Hypertensive? Put Down Your Coffee and Read This
For coffee lovers, that first sip marks the start of the day. But, if you have high blood pressure, enjoying a second cup of coffee each day can trigger serious heart health problems, including premature death.
Research recently published by the American Heart Association studied the cardiovascular health and coffee consumption of more than 18,000 men and women for 19 years. The researchers concluded that participants with severe hypertension (severely high blood pressure) who drank two or more cups of coffee each day had twice the risk of cardiovascular disease death compared to those who didn’t drink any coffee.
This study defines “severe hypertension” as having a single blood pressure reading of 160/100 or higher. Study participants with normal or high blood pressure did not develop the same cardiovascular risk after drinking the same amount of coffee. This association isn’t a direct cause because many other health factors and lifestyle choices affect cardiovascular risk.
Coffee is more complicated than you think.
On average, coffee includes more than 1,000 chemicals beyond caffeine, many of which affect how your body functions (such as chlorogenic acid and trigonelline).
“Caffeine can both increase and decrease blood pressure by altering total peripheral resistance, diuresis, and heart rate. However, daily coffee drinkers can develop a caffeine tolerance, which can explain why some patients lack the pressor (blood-pressure raising) effect of caffeine,” says Maria Carolina Delgado-Lelievre, M.D., a hypertension and cardiovascular prevention specialist at the University of Miami Health System.
There’s evidence that coffee is beneficial for some people.
Previously, researchers found that drinking a single daily cup of coffee may help prevent heart attacks or strokes in healthy individuals with normal blood pressure and even reduce the risk of death following a heart attack.
“Numerous studies and meta-analyses have found a reduction in all-cause mortality in people drinking coffee. This was recently confirmed by three large cohort studies including over 1 million subjects followed for at least 10 years,” Dr. Delgado-Lelievre says.
“There’s currently significant evidence showing that regular coffee intake is associated with significant reductions in incident arrhythmia, cardiovascular disease, and cardiovascular-related death.”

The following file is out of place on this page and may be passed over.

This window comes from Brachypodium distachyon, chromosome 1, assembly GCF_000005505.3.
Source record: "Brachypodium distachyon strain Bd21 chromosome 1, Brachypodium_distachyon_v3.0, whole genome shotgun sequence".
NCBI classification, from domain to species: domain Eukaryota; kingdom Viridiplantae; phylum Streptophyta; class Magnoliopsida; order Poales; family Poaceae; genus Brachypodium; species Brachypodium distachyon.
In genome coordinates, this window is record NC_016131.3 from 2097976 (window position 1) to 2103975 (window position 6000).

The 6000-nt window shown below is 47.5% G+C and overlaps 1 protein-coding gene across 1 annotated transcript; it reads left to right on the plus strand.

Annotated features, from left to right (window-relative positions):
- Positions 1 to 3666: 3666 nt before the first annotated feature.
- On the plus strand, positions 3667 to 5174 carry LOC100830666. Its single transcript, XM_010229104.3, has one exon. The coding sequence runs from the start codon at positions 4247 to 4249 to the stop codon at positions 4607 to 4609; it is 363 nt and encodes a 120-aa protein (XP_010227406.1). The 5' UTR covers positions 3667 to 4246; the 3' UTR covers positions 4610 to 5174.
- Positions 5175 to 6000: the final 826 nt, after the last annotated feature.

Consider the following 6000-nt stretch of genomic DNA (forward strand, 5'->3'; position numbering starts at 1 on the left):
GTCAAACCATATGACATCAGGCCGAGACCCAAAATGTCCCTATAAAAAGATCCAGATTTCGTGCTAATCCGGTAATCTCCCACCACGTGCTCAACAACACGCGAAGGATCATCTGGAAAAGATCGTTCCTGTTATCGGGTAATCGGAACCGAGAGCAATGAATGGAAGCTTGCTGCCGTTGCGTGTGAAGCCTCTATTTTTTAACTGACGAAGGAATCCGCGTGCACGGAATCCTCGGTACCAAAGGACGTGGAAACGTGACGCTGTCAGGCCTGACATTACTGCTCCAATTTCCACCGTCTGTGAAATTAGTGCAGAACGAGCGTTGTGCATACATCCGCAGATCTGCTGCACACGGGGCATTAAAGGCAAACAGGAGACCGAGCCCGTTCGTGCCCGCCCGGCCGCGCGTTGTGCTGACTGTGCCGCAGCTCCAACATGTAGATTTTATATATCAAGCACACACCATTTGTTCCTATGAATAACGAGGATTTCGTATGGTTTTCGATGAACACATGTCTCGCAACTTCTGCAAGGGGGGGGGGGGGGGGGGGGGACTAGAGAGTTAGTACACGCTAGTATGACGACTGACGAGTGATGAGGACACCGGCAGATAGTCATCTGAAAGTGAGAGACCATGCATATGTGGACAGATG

For these reasons, daily coffee intake can be considered part of a healthy diet. But, Dr. Delgado-Lelievre warns that “heavy coffee drinking should be avoided in hypertensive patients, especially if you have uncontrolled hypertension. Limit yourself to one cup a day.”
Am I hypertensive?
When you read your blood pressure, the numbers measure your systolic pressure (while the heart is pumping blood) and diastolic pressure (while the heart rests between beats). The numbers are presented like a fraction with systolic “over” diastolic.
According to the American Heart Association’s latest blood pressure guidelines:
- normal blood pressure is below 120/80 mm Hg
- elevated blood pressure: systolic between 120–129 and diastolic below 80
- stage 1 hypertension: systolic between 130–139 or diastolic 80–89
- stage 2 hypertension: systolic at least 140 or diastolic at least 90 mm Hg
- hypertensive crisis: systolic above 180 and/or diastolic over 120 (requires immediate medical attention)
“Why is this so important? Because hypertension is the number one risk for heart attack and strokes, the leading causes of death in the United States,” says Dr. Delgado-Lelievre.
High blood pressure can also lead to complications, including heart failure, kidney disease, aneurysms, eye damage, and cognitive impairments. The condition can weaken and damage your blood vessels.
The most important takeaway is that if your blood pressure is uncontrolled, you should work to lower your numbers.
How to lower your blood pressure
Luckily, positive lifestyle changes can positively impact your blood pressure and overall health. Your doctor can determine if medication (or a change to your current hypertension medication) could help bring your numbers under control.
The following healthy behaviors and habits are suitable for your whole body, your brain, your waistline, and your heart.
- Maintain a healthy weight.
- Eat a heart-healthy diet.
- Reduce sugar and sodium.
- Avoid tobacco use.
- Drink alcohol in moderation.
- Drink more water.
- Reduce emotional/mental stress.
- Get more sleep.
Dana Kantrowitz is a contributor for UHealth’s news service.